It is, "provided from on high rather than being made from below... Pop is not a do-it-yourself music but is professionally produced and packaged". According to Frith, characteristics of pop music include an aim of appealing to a general audience, rather than to a particular sub-culture or ideology, an emphasis on craftsmanship rather than formal "artistic" qualities. Music scholar Timothy Warner said it has an emphasis on recording and technology, rather than live performance; the main medium of pop music is the song between two and a half and three and a half minutes in length marked by a consistent and noticeable rhythmic element, a mainstream style and a simple traditional structure. Common variants include the verse-chorus form and the thirty-two-bar form, with a focus on melodies and catchy hooks, a chorus that contrasts melodically and harmonically with the verse; the beat and the melodies tend to be simple, with limited harmonic accompaniment. The lyrics of modern pop songs focus on simple themes – love and romantic relationships – although there are notable exceptions.
Harmony and chord progressions in pop music are "that of classical European tonality, only more simple-minded." Clichés include the barbershop quartet-style blues scale-influenced harmony. There was a lessening of the influence of traditional views of the circle of fifths between the mid-1950s and the late 1970s, including less predominance for the dominant function. Throughout its development, pop music has absorbed influences from other genres of popular music. Early pop music drew on the sentimental ballad for its form, gained its use of vocal harmonies from gospel and soul music, instrumentation from jazz and rock music, orchestration from classical music, tempo from dance music, backing from electronic music, rhythmic elements from hip-hop music, spoken passages from rap. In the 1960s, the majority of mainstream pop music fell in two categories: guitar and bass groups or singers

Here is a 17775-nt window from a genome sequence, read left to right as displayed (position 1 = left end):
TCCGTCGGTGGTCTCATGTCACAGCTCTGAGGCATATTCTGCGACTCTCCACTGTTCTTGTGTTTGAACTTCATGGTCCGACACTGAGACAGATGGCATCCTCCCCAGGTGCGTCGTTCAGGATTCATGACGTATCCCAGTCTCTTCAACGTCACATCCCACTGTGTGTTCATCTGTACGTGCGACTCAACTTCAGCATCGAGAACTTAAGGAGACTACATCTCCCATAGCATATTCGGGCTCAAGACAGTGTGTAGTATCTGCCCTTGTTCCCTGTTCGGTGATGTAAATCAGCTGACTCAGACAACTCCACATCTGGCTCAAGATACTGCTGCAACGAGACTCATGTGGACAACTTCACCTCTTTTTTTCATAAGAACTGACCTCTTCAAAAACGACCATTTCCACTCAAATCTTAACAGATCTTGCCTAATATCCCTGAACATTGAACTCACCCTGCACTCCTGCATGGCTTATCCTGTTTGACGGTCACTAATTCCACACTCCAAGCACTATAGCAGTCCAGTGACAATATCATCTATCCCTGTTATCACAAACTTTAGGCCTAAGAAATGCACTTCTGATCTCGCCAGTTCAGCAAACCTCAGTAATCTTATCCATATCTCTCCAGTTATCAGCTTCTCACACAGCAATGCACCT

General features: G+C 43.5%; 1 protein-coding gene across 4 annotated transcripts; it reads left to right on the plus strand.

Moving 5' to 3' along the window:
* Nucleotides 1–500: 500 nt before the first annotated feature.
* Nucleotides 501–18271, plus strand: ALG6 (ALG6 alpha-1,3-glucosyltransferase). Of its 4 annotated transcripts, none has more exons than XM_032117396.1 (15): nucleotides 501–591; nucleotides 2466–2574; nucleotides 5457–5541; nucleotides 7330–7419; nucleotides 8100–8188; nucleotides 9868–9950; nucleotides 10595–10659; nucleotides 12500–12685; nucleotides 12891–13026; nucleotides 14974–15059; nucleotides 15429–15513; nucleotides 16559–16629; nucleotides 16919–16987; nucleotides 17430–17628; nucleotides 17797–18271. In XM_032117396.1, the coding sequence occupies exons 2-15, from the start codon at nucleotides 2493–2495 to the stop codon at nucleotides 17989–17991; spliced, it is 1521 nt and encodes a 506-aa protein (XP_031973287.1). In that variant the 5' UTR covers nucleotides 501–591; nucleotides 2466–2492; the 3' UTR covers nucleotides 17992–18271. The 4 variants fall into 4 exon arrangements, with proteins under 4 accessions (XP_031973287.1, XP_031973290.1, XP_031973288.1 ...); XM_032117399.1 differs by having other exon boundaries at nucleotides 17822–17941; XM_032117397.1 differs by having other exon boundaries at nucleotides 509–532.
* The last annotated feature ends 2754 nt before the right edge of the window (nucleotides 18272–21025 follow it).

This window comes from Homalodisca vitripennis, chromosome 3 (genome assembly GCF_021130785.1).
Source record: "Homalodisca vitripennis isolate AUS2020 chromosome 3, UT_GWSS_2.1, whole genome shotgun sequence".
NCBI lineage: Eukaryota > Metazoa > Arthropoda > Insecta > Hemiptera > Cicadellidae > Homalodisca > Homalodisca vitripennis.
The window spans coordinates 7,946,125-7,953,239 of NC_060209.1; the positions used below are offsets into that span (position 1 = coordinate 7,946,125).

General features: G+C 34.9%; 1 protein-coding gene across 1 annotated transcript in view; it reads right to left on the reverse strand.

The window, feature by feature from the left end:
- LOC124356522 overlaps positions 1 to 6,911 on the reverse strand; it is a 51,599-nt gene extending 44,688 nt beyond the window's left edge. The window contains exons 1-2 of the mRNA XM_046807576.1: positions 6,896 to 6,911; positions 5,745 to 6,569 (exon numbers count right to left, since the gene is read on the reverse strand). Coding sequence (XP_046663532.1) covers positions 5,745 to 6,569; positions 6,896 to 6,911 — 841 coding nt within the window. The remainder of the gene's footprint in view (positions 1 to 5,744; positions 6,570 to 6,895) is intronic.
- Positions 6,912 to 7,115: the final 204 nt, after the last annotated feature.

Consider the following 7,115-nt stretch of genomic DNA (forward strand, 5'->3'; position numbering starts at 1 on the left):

The Wii is a home video game console released by Nintendo on November 19, 2006. As a seventh-generation console, the Wii competed with Microsoft's Xbox 360 and Sony's PlayStation 3. Nintendo states; as of the first quarter of 2016, the Wii led its generation over the PlayStation 3 and Xbox 360 in worldwide sales, with more than 101 million units sold. The Wii introduced the Wii Remote controller, which can be used as a handheld pointing device and which detects movement in three dimensions; the console runs games supplied on Wii optical discs. It supported the now discontinued WiiConnect24 service, which enabled Wii to receive messages and updates over the Internet while in standby mode. Like other seventh-generation consoles it supported a service, called "Virtual Console", that downloaded emulated games from past Nintendo consoles, support for online video streaming such as BBC iPlayer, other services provided by Nintendo over the Internet. Internet services were withdrawn. Wii Points could no longer be purchased after March 2018, could not be used and were permanently lost from 31 January 2019.
The Wii succeeded the GameCube. Nintendo first spoke of the console at the E3 2004 press conference and unveiled it at E3 2005. Nintendo CEO Satoru Iwata revealed a prototype of the controller at the September 2005 Tokyo Game Show. At E3 2006, the console won the first of several awards. By December 8, 2006, it had completed its launch in the four key markets. Models are no longer compatible with Nintendo GameCube. In late 2011, Nintendo released a reconfigured model, the "Wii Family Edition", not released in Japan; the Wii Mini, Nintendo's first major console redesign since the compact SNES, succeeded the standard Wii model and was released first in Canada on December 7, 2012. The Wii Mini can only play Wii optical discs, as it has neither GameCube compatibility nor any networking capabilities; the Wii's successor, the Wii U, was released on November 18, 2012. On October 20, 2013, Nintendo confirmed it had discontinued production of the Wii in Japan and Europe; the console was conceived in 2001.